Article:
Use in special populations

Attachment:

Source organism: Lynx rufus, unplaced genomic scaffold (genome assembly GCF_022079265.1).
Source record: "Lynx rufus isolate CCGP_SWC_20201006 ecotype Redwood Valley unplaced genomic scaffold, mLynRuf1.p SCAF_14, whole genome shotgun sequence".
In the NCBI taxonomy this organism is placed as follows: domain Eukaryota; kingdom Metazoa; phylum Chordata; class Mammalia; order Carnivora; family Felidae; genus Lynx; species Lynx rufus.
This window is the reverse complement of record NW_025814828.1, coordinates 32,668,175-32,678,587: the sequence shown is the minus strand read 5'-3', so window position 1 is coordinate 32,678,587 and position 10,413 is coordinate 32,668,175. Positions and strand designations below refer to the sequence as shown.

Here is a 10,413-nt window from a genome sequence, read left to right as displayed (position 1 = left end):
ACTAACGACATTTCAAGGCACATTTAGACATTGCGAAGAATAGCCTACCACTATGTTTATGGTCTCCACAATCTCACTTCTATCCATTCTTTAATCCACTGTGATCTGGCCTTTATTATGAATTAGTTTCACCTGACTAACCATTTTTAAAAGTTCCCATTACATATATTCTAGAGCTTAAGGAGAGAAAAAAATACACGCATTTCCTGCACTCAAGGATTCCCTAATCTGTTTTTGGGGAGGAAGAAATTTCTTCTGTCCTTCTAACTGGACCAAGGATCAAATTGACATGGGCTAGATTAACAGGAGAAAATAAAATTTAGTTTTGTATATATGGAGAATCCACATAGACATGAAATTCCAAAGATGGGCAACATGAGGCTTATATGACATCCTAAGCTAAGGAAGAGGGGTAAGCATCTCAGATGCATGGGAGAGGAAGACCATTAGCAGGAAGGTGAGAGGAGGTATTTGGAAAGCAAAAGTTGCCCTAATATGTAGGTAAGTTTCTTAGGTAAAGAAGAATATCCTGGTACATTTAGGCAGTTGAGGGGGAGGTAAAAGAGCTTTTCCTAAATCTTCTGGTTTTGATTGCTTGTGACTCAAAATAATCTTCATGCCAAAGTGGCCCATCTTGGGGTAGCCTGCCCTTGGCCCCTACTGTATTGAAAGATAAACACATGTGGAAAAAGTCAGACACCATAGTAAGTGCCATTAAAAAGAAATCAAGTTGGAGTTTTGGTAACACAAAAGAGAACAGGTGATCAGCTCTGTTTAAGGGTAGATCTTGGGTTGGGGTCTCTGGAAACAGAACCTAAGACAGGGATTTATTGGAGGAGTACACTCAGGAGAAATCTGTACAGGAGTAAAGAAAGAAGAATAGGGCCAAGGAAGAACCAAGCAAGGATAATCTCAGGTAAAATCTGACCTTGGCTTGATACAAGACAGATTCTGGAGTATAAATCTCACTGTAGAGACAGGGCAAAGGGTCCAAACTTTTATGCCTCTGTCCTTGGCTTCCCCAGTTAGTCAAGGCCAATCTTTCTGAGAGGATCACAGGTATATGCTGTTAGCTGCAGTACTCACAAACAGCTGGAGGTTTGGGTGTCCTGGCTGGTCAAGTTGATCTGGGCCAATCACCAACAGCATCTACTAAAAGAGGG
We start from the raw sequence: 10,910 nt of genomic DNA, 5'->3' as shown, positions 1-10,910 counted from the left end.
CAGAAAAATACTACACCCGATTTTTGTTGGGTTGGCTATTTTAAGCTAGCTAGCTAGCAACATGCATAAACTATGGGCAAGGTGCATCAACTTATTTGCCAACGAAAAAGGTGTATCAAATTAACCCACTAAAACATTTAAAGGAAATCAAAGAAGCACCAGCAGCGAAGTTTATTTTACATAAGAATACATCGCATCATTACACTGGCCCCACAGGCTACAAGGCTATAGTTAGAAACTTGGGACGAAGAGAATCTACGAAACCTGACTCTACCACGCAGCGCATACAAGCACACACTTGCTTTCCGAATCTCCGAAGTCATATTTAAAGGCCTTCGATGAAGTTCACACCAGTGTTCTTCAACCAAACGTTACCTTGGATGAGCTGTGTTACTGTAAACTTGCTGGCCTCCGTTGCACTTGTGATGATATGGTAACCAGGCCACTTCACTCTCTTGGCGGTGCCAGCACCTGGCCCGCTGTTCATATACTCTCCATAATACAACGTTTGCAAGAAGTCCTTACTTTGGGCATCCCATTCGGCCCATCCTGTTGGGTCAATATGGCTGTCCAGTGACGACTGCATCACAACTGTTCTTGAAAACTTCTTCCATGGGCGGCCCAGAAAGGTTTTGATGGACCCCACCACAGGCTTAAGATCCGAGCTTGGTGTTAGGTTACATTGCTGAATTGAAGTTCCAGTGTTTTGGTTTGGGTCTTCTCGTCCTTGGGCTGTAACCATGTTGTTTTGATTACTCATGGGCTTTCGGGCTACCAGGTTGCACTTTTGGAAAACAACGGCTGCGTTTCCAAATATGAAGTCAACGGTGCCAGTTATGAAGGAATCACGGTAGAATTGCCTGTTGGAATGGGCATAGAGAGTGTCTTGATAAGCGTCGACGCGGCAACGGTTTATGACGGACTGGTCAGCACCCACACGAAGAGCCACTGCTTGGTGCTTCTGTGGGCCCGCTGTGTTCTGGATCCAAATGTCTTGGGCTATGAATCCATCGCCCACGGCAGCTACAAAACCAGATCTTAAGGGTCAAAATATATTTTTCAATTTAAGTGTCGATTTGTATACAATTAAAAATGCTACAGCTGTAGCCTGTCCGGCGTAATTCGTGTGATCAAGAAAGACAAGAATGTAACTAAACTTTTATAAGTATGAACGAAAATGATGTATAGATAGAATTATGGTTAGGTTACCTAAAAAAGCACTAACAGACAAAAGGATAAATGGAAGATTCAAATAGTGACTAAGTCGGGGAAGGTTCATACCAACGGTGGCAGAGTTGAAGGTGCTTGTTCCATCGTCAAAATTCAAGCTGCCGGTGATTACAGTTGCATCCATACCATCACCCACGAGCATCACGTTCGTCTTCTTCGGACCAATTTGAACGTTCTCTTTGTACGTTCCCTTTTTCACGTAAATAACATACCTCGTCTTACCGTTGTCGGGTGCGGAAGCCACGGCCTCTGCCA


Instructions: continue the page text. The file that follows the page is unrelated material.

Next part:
8 USE IN SPECIFIC POPULATIONS Pregnancy: May cause fetal harm. (8.1) Lactation: Not recommended. (8.3) 8.1 Pregnancy Risk Summary Prolonged use of opioid analgesics during pregnancy can cause neonatal opioid withdrawal syndrome [see Warnings and Precautions (5.3)]. There are no available data with EMBEDA in pregnant women to inform a drug-associated risk for major birth defects and miscarriage. Published studies with morphine use during pregnancy have not reported a clear association with morphine and major birth defects [see Human Data]. In published animal reproduction studies, morphine administered subcutaneously during the early gestational period produced neural tube defects (i.e., exencephaly and cranioschisis) at 5 and 16 times the human daily dose of 60 mg based on body surface area (HDD) in hamsters and mice, respectively, lower fetal body weight and increased incidence of abortion at 0.4 times the HDD in the rabbit, growth retardation at 6 times the HDD in the rat, and axial skeletal fusion and cryptorchidism at 16 times the HDD in the mouse. Administration of morphine sulfate to pregnant rats during organogenesis and through lactation resulted in cyanosis, hypothermia, decreased brain weights, pup mortality, decreased pup body weights, and adverse effects on reproductive tissues at 3–4 times the HDD; and long-term neurochemical changes in the brain of offspring which correlate with altered behavioral responses that persist through adulthood at exposures comparable to and less than the HDD [see Animal Data]. Based on animal data, advise pregnant women of the potential risk to a fetus. The estimated background risk of major birth defects and miscarriage for the indicated population is unknown. All pregnancies have a background risk of birth defect, loss, or other adverse outcomes. In the U.S. general population, the estimated background risk of major birth defects and miscarriage in clinically recognized pregnancies is 2–4% and 15–20%, respectively. Clinical Considerations Fetal/Neonatal Adverse Reactions Prolonged use of opioid analgesics during pregnancy for medical or nonmedical purposes can result in physical dependence in the neonate and neonatal opioid withdrawal syndrome shortly after birth. Neonatal opioid withdrawal syndrome presents as irritability, hyperactivity and abnormal sleep pattern, high pitched cry, tremor, vomiting, diarrhea, and failure to gain weight. The onset, duration, and severity of neonatal opioid withdrawal syndrome vary based on the specific opioid used, duration of use, timing and amount of last maternal use, and rate of elimination of the drug by the newborn. Observe newborns for symptoms of neonatal opioid withdrawal syndrome and manage accordingly [see Warnings and Precautions (5.3)]. Labor or Delivery Opioids cross the placenta and may produce respiratory depression and psycho-physiologic effects in neonates. An opioid antagonist, such as naloxone, must be available for reversal of opioid-induced respiratory depression in the neonate. EMBEDA is not recommended for use in pregnant women during or immediately prior to labor, when use of shorter-acting analgesics or other analgesic techniques are more appropriate. Opioid analgesics, including EMBEDA, can prolong labor through actions which temporarily reduce the strength, duration, and frequency of uterine contractions. However, this effect is not consistent and may be offset by an increased rate of cervical dilation, which tends to shorten labor. Monitor neonates exposed to opioid analgesics during labor for signs of excess sedation and respiratory depression. Data Human Data The results from a population-based prospective cohort, including 70 women exposed to morphine during the first trimester of pregnancy and 448 women exposed to morphine at any time during pregnancy, indicate no increased risk for congenital malformations. However, these studies cannot definitely establish the absence of any risk because of methodological limitations, including small sample size and non-randomized study design. Animal Data Formal reproductive and developmental toxicology studies for morphine have not been conducted. Exposure margins for the following published study reports are based on human daily dose of 60 mg morphine using a body surface area comparison (HDD). Neural tube defects (exencephaly and cranioschisis) were noted following subcutaneous administration of morphine sulfate (35–322 mg/kg) on Gestation Day 8 to pregnant hamsters (4.7 to 43.5 times the HDD). A no adverse effect level was not defined in this study and the findings cannot be clearly attributed to maternal toxicity. Neural tube defects (exencephaly), axial skeletal fusions, and cryptorchidism were reported following a single subcutaneous (SC) injection of morphine sulfate to pregnant mice (100–500 mg/kg) on Gestation Day 8 or 9 at 200 mg/kg or greater (16 times the HDD) and fetal resorption at 400 mg/kg or higher (32 times the HDD). No adverse effects were noted following 100 mg/kg morphine in this model (8 times the HDD). In one study, following continuous subcutaneous infusion of doses greater than or equal to 2.72 mg/kg to mice (0.2 times the HDD), exencephaly, hydronephrosis, intestinal hemorrhage, split supraoccipital, malformed sternebrae, and malformed xiphoid were noted. The effects were reduced with increasing daily dose; possibly due to rapid induction of tolerance under these infusion conditions. The clinical significance of this report is not clear. Decreased fetal weights were observed in pregnant rats treated with 20 mg/kg/day morphine sulfate (3.2 times the HDD) from Gestation Day 7 to 9. There was no evidence of malformations despite maternal toxicity (10% mortality). In a second rat study, decreased fetal weight and increased incidences of growth retardation were noted at 35 mg/kg/day (5.7 times the HDD) and there was a reduced number of fetuses at 70 mg/kg/day (11.4 times the HDD) when pregnant rats were treated with 10, 35, or 70 mg/kg/day morphine sulfate via continuous infusion from Gestation Day 5 to 20. There was no evidence of fetal malformations or maternal toxicity. An increased incidence of abortion was noted in a study in which pregnant rabbits were treated with 2.5 (0.8 times the HDD) to 10 mg/kg morphine sulfate via subcutaneous injection from Gestation Day 6 to 10. In a second study, decreased fetal body weights were reported following treatment of pregnant rabbits with increasing doses of morphine (10–50 mg/kg/day) during the pre-mating period and 50 mg/kg/day (16 times the HDD) throughout the gestation period. No overt malformations were reported in either publication; although only limited endpoints were evaluated. In published studies in rats, exposure to morphine during gestation and/or lactation periods is associated with: decreased pup viability at 12.5 mg/kg/day or greater (2 times the HDD); decreased pup body weights at 15 mg/kg/day or greater (2.4 times the HDD); decreased litter size, decreased absolute brain and cerebellar weights, cyanosis, and hypothermia at 20 mg/kg/day (3.2 times the HDD); alteration of behavioral responses (play, social-interaction) at 1 mg/kg/day or greater (0.2 times the HDD); alteration of maternal behaviors (e.g., decreased nursing and pup retrievals) in mice at 1 mg/kg or higher (0.08 times the HDD) and rats at 1.5 mg/kg/day or higher (0.2 times the HDD); and a host of behavioral abnormalities in the offspring of rats, including altered responsiveness to opioids at 4 mg/kg/day (0.7 times the HDD) or greater. Fetal and/or postnatal exposure to morphine in mice and rats has been shown to result in morphological changes in fetal and neonatal brain and neuronal cell loss, alteration of a number of neurotransmitter and neuromodulator systems, including opioid and non-opioid systems, and impairment in various learning and memory tests that appear to persist into adulthood. These studies were conducted with morphine treatment usually in the range of 4 to 20 mg/kg/day (0.7 to 3.2 times the HDD). Additionally, delayed sexual maturation and decreased sexual behaviors in female offspring at 20 mg/kg/day (3.2 times the HDD), and decreased plasma and testicular levels of luteinizing hormone and testosterone, decreased testes weights, seminiferous tubule shrinkage, germinal cell aplasia, and decreased spermatogenesis in male offspring were also observed at 20 mg/kg/day (3.2 times the HDD). Decreased litter size and viability were observed in the offspring of male rats that were intraperitoneally administered morphine sulfate for 1 day prior to mating at 25 mg/kg/day (4.1 times the HDD) and mated to untreated females. Decreased viability and body weight and/or movement deficits in both first and second generation offspring were reported when male mice were treated for 5 days with escalating doses of 120 to 240 mg/kg/day morphine sulfate (9.7 to 19.5 times the HDD) or when female mice treated with escalating doses of 60 to 240 mg/kg/day (4.9 to 19.5 times the HDD) followed by a 5-day treatment-free recovery period prior to mating. Similar multigenerational findings were also seen in female rats pre-gestationally treated with escalating doses of 10 to 22 mg/kg/day morphine (1.6 to 3.6 times the HDD). 8.2 Lactation Risk Summary Morphine is present in breast milk. Published lactation studies report variable concentrations of morphine in breast milk with administration of immediate-release morphine to nursing mothers in the early postpartum period with a milk-to-plasma morphine AUC ratio of 2.5:1 measured in one lactation study. However, there is insufficient information to determine the effects of morphine on the breastfed infant and the effects of morphine on milk production. Lactation studies have not been conducted with extended-release morphine, including EMBEDA. Because of the potential for serious adverse reactions, including excess sedation and respiratory depression in a breastfed infant, advise patients that breastfeeding is not recommended during treatment with EMBEDA. Clinical Considerations Monitor infants exposed to EMBEDA through breast milk for excess sedation and respiratory depression. Withdrawal symptoms can occur in breastfed infants when maternal administration of morphine is stopped, or when breastfeeding is stopped. 8.3 Females and Males of Reproductive Potential Infertility Chronic use of opioids may cause reduced fertility in females and males of reproductive potential. It is not known whether these effects on fertility are reversible [see Adverse Reactions (6.2), Clinical Pharmacology (12.2)]. In published animal studies, morphine administration adversely effected fertility and reproductive endpoints in male rats and prolonged estrus cycle in female rats [See Nonclinical Toxicology (13.1)]. 8.4 Pediatric Use The safety and efficacy of EMBEDA in patients less than 18 years of age have not been established. 8.5 Geriatric Use Clinical studies of EMBEDA did not include sufficient numbers of subjects aged 65 and over to determine whether they respond differently from younger subjects. The pharmacokinetics of EMBEDA have not been investigated in elderly patients (>65 years) although such patients were included in clinical studies. In a long-term open-label safety study, the pre-dose plasma morphine concentrations after dose normalization were similar for subjects <65 years and those ≥65 years of age. Limited data are available on the pharmacokinetics of EMBEDA in geriatric patients [see Clinical Pharmacology (12.3)]. Elderly patients (aged 65 years or older) may have increased sensitivity to EMBEDA. In general, use caution when selecting a dosage for an elderly patient, usually starting at the low end of the dosing range, reflecting the greater frequency of decreased hepatic, renal, or cardiac function and of concomitant disease or other drug therapy. Respiratory depression is the chief risk for elderly patients treated with opioids, and has occurred after large initial doses were administered to patients who were not opioid-tolerant or when opioids were co-administered with other agents that depress respiration. Titrate the dosage of EMBEDA slowly in geriatric patients and monitor closely for signs of central nervous system and respiratory depression [see Warnings and Precautions (5.5)]. This drug is known to be substantially excreted by the kidney, and the risk of adverse reactions to this drug may be greater in patients with impaired renal function. Because elderly patients are more likely to have decreased renal function, care should be taken in dose selection, and it may be useful to monitor renal function. 8.6 Hepatic Impairment Morphine pharmacokinetics have been reported to be significantly altered in patients with cirrhosis. Start these patients with a lower than usual dosage of EMBEDA and titrate slowly while monitoring for signs of respiratory depression, sedation, and hypotension [see Clinical Pharmacology (12.3)]. 8.7 Renal Impairment Morphine pharmacokinetics are altered in patients with renal failure. Start these patients with a lower than usual dosage of EMBEDA and titrate slowly while monitoring for signs of respiratory depression, sedation, and hypotension [see Clinical Pharmacology (12.3)].